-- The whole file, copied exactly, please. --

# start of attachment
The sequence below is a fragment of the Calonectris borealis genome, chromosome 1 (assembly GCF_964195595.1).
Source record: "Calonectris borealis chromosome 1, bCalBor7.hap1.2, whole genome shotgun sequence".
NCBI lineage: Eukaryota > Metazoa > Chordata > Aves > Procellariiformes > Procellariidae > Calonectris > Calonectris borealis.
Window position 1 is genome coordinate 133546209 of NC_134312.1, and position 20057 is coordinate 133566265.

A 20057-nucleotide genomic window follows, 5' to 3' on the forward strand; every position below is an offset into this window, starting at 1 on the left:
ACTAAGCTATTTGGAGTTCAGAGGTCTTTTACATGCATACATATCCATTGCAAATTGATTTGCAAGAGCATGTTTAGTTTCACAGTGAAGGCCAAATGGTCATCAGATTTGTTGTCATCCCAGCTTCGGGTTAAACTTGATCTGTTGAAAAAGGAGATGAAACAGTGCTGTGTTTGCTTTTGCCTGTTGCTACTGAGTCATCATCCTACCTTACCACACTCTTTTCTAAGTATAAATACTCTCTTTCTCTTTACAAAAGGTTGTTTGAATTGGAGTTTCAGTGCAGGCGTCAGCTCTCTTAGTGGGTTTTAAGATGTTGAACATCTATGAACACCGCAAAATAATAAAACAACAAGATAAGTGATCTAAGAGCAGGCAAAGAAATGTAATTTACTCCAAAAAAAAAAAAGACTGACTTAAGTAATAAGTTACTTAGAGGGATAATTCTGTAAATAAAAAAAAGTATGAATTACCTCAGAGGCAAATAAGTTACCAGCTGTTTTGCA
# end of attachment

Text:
The sequence below is a fragment of the Calonectris borealis genome, chromosome 1 (assembly GCF_964195595.1).
Source record: "Calonectris borealis chromosome 1, bCalBor7.hap1.2, whole genome shotgun sequence".
NCBI lineage: Eukaryota > Metazoa > Chordata > Aves > Procellariiformes > Procellariidae > Calonectris > Calonectris borealis.
Window position 1 is genome coordinate 133546209 of NC_134312.1, and position 20057 is coordinate 133566265.

A 20057-nucleotide genomic window follows, 5' to 3' on the forward strand; every position below is an offset into this window, starting at 1 on the left:
ACTAAGCTATTTGGAGTTCAGAGGTCTTTTACATGCATACATATCCATTGCAAATTGATTTGCAAGAGCATGTTTAGTTTCACAGTGAAGGCCAAATGGTCATCAGATTTGTTGTCATCCCAGCTTCGGGTTAAACTTGATCTGTTGAAAAAGGAGATGAAACAGTGCTGTGTTTGCTTTTGCCTGTTGCTACTGAGTCATCATCCTACCTTACCACACTCTTTTCTAAGTATAAATACTCTCTTTCTCTTTACAAAAGGTTGTTTGAATTGGAGTTTCAGTGCAGGCGTCAGCTCTCTTAGTGGGTTTTAAGATGTTGAACATCTATGAACACCGCAAAATAATAAAACAACAAGATAAGTGATCTAAGAGCAGGCAAAGAAATGTAATTTACTCCAAAAAAAAAAAAGACTGACTTAAGTAATAAGTTACTTAGAGGGATAATTCTGTAAATAAAAAAAAGTATGAATTACCTCAGAGGCAAATAAGTTACCAGCTGTTTTGCA